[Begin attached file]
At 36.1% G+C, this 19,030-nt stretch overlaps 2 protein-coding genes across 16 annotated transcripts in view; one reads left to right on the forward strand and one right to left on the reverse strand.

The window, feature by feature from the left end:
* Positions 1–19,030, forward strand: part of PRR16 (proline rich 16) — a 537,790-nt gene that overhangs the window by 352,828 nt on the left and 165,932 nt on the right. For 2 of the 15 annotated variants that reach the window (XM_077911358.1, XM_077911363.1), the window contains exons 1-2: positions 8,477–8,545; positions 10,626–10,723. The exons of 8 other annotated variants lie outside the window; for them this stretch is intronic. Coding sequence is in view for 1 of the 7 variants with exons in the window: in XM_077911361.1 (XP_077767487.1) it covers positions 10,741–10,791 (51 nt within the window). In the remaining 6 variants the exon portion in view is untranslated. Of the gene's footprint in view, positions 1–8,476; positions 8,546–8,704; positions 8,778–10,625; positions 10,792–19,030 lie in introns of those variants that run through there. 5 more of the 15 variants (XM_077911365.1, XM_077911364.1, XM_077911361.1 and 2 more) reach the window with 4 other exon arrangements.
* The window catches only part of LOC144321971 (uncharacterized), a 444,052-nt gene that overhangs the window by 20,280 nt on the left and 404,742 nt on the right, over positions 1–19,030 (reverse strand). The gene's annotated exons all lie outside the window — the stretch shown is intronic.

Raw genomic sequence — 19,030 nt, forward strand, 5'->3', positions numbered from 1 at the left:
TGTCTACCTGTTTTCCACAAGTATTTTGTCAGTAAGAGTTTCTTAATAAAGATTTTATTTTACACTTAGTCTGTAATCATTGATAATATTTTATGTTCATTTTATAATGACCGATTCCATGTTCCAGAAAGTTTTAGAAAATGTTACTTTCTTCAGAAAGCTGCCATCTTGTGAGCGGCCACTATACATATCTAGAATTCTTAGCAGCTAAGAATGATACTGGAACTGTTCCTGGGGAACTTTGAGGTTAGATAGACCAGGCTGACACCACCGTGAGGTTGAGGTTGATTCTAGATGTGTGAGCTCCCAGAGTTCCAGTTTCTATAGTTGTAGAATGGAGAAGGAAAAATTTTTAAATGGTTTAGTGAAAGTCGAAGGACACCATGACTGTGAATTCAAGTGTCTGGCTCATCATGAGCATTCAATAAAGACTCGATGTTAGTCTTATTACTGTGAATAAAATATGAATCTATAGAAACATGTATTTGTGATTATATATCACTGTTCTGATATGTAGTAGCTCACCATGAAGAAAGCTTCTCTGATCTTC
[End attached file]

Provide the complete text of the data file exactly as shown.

At 36.1% G+C, this 19,030-nt stretch overlaps 2 protein-coding genes across 16 annotated transcripts in view; one reads left to right on the forward strand and one right to left on the reverse strand.

The window, feature by feature from the left end:
* Positions 1–19,030, forward strand: part of PRR16 (proline rich 16) — a 537,790-nt gene that overhangs the window by 352,828 nt on the left and 165,932 nt on the right. For 2 of the 15 annotated variants that reach the window (XM_077911358.1, XM_077911363.1), the window contains exons 1-2: positions 8,477–8,545; positions 10,626–10,723. The exons of 8 other annotated variants lie outside the window; for them this stretch is intronic. Coding sequence is in view for 1 of the 7 variants with exons in the window: in XM_077911361.1 (XP_077767487.1) it covers positions 10,741–10,791 (51 nt within the window). In the remaining 6 variants the exon portion in view is untranslated. Of the gene's footprint in view, positions 1–8,476; positions 8,546–8,704; positions 8,778–10,625; positions 10,792–19,030 lie in introns of those variants that run through there. 5 more of the 15 variants (XM_077911365.1, XM_077911364.1, XM_077911361.1 and 2 more) reach the window with 4 other exon arrangements.
* The window catches only part of LOC144321971 (uncharacterized), a 444,052-nt gene that overhangs the window by 20,280 nt on the left and 404,742 nt on the right, over positions 1–19,030 (reverse strand). The gene's annotated exons all lie outside the window — the stretch shown is intronic.

Raw genomic sequence — 19,030 nt, forward strand, 5'->3', positions numbered from 1 at the left:
TGTCTACCTGTTTTCCACAAGTATTTTGTCAGTAAGAGTTTCTTAATAAAGATTTTATTTTACACTTAGTCTGTAATCATTGATAATATTTTATGTTCATTTTATAATGACCGATTCCATGTTCCAGAAAGTTTTAGAAAATGTTACTTTCTTCAGAAAGCTGCCATCTTGTGAGCGGCCACTATACATATCTAGAATTCTTAGCAGCTAAGAATGATACTGGAACTGTTCCTGGGGAACTTTGAGGTTAGATAGACCAGGCTGACACCACCGTGAGGTTGAGGTTGATTCTAGATGTGTGAGCTCCCAGAGTTCCAGTTTCTATAGTTGTAGAATGGAGAAGGAAAAATTTTTAAATGGTTTAGTGAAAGTCGAAGGACACCATGACTGTGAATTCAAGTGTCTGGCTCATCATGAGCATTCAATAAAGACTCGATGTTAGTCTTATTACTGTGAATAAAATATGAATCTATAGAAACATGTATTTGTGATTATATATCACTGTTCTGATATGTAGTAGCTCACCATGAAGAAAGCTTCTCTGATCTTC